A famous letter, dated to the Akkadian period, is pictured below (fig. 3). This letter, sent from a certain Ishkun- Dagan to his servant Lugal-ra and published for the first time in 1932 by Smith, has been re-edited and quoted in numerable times, for it is supposed to shed light on the fall of the Akkadian empire and especially the end of the reign of Sharkalisharri, the king of Akkad, after the invasion of the Gutians. In this letter, which has no archaeological context and is thus difficult to ascribe to a specific household in Mesopotamia, Ishkun-Dagan
encourages his servant Lugal-ra to plough the field and to ignore the nearby Gutians.
Till the land and guard the livestock. And don‘t you dare say, “There were Gutians about, so I couldn‘t till the land!” Position detachments of scouts at half-league intervals and get on with tilling the land. If they spy men coming, they can attack on your behalf, while you get the livestock safely into town.
Apart from relaying information in written form, messengers were also employed to read the text aloud, to convey the content of the letter orally. Phrases used in Sumerian letters offer hints as to the use of messengers to read the message aloud or even perhaps to explain points in the letter. As an example, an ‘archival letter’, i.e. “letters written between real people for everyday purposes of communication”, is given below:
Say to Enlil-isa: give 360 litres of dates to Nur-Adad! It is urgent! Do not go against him!
The phrase ‘say to’ signifies that the letter was to be read aloud to the recipient without being given to him physically. Thus it seems that the content of the letter was conveyed both in writing and orally. Nonetheless, many letters were also impressed with the cylinder seal of the sender, introducing another distinctive feature that facilitated communication without resorting only to the written or oral word, but through visual means (fig. 4).
Fig. 4: Clay tablet with envelope of the Old Assyrian period from Kültepe (Kanesh); letter from Gnum- Aššur to three clients. The envelope carrying the letter was sealed eight times with the same seal, a drawing of which is to be found on the right. BM 113572a © Trustees of the British Museum. Drawing of composite seal taken from Garelli and Collon 1975, seal no 74.
The seal, which is a cylindrically shaped object usually made of stone, carrying a distinct design and sometimes an inscription providing information about its owner (fig. 5), is another important communicative apparatus of the ancient world. Impressed on a letter, it at once identified its sender.
Fig. 5: Greenstone cylinder seal and its modern impression (BM 89126) of Hash-Hamer, the governor of the city of Ishkun-Sin. It depicts the owner in a fringed robe, bald and clean-shaven, being led by a goddess towards the king, possibly Ur-Namma. Ur III period; possibly found at Babylon before 1840 © Trustees of the British Museum.
Schools (e2-dubba = ‘tablet house’)
Another major vehicle for knowledge transfer and information flow was the school. In the scribal schools of Mesopotamia, students, usually of elite background, learned how to make clay tablets and styli, how to read and write, how to calculate and survey, and in some schools there was also music instruction. Life in these schools is described in many Sumerian literary compositions. An infamous description of the life of a schoolboy was published by Kramer in 1949:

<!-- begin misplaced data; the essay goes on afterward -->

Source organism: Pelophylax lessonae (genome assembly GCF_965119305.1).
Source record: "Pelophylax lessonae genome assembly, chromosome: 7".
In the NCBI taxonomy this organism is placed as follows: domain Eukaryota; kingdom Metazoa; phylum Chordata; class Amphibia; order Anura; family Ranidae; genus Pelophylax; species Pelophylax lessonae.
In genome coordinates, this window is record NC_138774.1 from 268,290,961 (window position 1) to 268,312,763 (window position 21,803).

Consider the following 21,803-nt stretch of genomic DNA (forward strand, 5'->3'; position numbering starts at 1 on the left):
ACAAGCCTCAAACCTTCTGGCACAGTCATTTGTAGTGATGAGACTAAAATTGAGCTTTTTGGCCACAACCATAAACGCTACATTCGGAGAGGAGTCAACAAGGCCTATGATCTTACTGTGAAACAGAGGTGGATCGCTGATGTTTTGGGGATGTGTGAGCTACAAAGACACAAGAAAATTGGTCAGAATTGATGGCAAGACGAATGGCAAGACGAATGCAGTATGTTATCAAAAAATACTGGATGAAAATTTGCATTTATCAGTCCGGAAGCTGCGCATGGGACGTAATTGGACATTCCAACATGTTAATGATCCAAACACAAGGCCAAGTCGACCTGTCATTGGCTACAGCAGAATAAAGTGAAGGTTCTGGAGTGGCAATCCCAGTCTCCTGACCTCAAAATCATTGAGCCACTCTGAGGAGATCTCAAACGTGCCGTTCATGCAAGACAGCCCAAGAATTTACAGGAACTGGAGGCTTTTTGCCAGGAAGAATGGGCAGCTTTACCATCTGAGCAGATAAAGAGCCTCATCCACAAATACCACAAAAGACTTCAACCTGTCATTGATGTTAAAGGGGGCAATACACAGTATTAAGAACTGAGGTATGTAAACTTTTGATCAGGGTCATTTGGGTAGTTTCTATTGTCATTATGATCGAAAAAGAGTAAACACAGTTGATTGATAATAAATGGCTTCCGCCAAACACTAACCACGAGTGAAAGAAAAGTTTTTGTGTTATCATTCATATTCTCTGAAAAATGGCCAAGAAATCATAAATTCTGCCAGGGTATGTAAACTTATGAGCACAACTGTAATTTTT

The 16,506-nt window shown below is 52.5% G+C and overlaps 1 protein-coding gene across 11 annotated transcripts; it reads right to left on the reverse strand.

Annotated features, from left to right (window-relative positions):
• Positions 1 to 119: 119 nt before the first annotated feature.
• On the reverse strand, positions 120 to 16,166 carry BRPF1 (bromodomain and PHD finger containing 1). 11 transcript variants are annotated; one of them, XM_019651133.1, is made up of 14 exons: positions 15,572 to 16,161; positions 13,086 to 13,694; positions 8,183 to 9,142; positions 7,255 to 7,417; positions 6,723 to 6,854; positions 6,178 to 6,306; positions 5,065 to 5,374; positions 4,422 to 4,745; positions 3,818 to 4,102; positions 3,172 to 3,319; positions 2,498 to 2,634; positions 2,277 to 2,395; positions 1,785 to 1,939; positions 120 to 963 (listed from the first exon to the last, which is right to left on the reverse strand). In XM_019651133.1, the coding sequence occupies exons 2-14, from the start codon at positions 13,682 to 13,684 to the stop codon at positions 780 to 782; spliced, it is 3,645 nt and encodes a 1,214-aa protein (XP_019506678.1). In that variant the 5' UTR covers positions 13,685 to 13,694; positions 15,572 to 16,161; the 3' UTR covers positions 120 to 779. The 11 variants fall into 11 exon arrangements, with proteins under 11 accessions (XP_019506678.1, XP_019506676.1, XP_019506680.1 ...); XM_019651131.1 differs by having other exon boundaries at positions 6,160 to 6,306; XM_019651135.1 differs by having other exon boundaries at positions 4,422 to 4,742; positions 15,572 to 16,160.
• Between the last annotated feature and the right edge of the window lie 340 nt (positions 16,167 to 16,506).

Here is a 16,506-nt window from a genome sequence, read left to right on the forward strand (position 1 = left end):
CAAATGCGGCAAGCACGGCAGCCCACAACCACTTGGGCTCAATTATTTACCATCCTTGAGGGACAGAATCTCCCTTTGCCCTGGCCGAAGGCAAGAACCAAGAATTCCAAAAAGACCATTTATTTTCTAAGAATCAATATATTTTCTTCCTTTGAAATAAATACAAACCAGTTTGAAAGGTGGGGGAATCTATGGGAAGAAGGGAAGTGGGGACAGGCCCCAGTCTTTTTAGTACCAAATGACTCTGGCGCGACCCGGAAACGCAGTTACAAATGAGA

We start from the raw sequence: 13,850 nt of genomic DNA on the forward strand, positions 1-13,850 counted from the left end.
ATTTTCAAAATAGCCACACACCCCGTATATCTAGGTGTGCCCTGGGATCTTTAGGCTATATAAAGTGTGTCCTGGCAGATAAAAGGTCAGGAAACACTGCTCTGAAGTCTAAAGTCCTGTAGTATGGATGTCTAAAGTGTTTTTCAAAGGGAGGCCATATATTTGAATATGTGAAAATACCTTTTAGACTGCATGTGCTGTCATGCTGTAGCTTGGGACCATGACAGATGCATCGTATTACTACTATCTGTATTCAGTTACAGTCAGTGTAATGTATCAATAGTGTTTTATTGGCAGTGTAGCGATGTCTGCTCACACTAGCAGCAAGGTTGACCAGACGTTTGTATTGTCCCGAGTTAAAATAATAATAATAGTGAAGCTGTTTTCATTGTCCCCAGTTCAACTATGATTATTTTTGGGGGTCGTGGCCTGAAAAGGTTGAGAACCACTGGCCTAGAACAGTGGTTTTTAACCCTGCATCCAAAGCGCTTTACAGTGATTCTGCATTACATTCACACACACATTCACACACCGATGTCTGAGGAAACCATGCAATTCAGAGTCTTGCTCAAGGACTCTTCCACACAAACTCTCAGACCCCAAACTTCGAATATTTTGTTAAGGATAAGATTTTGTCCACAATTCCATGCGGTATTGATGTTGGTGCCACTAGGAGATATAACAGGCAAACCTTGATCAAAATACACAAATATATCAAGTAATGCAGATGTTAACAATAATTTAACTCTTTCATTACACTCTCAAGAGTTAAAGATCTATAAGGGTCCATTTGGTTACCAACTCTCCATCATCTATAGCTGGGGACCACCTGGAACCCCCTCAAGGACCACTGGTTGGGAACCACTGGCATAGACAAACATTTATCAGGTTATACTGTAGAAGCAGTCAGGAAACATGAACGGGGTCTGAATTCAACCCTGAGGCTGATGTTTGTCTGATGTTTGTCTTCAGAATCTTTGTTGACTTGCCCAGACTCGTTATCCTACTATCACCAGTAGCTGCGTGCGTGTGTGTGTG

Schoolboy, what did you do in the tablet-house?
I read my tablet aloud, I ate my lunch,
I made a tablet, and finished my writing exercise.
After I was let out of school, I would go home and my father was sitting there.
I recited my daily exercises for him,
Read my tablet aloud; my father was pleased.
There were different ways for the pupils to learn how to read and write. The curriculum included lexical lists, vocabularies, syllabaries and grammatical lists. Pupils also learned how to write letters and contracts by copying model letters and contracts. It was also very important for scribes to learn how to write royal inscriptions. The following literary letter from Aba-indasa to Shulgi Aba-indasa proves this:
Your servant thus says: “You are mighty: I will follow my king; of your word, I will be your messenger;
standing on a boat, I will pull the oar; standing on land(?), I will… ; I am a scribe (and)
I can write a stele.”
Another way of learning at schools was by copying royal inscriptions, royal hymns and other writings proclaiming the military prowess and political power of past and present rulers. On the left part of a Neo-Babylonian exercise tablet is a spelling exercise, while on the right part there is the beginning of the ‘birth legend of Sargon’, a
proclamation of the almighty power of Sargon of Agade and his humble beginnings:
Sargon, mighty king, king of Agade, am I.
My mother was a high priestess, my father I knew not;
My father‘s brothers live in the mountains;
My city is Azupiranu, situated on the banks of the Euphrates
My mother, the high priestess, conceived me, in secret she bore me;
She placed me in a basket of rushes, she sealed the lid with bitumen;
She cast me into the river which did not rise over me;
The river bore me up and carried me to Aqqi, the water-drawer.
Aqqi, the water-drawer, lifted me out as he dipped his bucket;
Aqqi, the water-drawer, adopted me, brought me up;
Aqqi, the water-drawer, set me up as his gardener.
As a gardener, Ishtar, loved me;
For 55 years I ruled as king.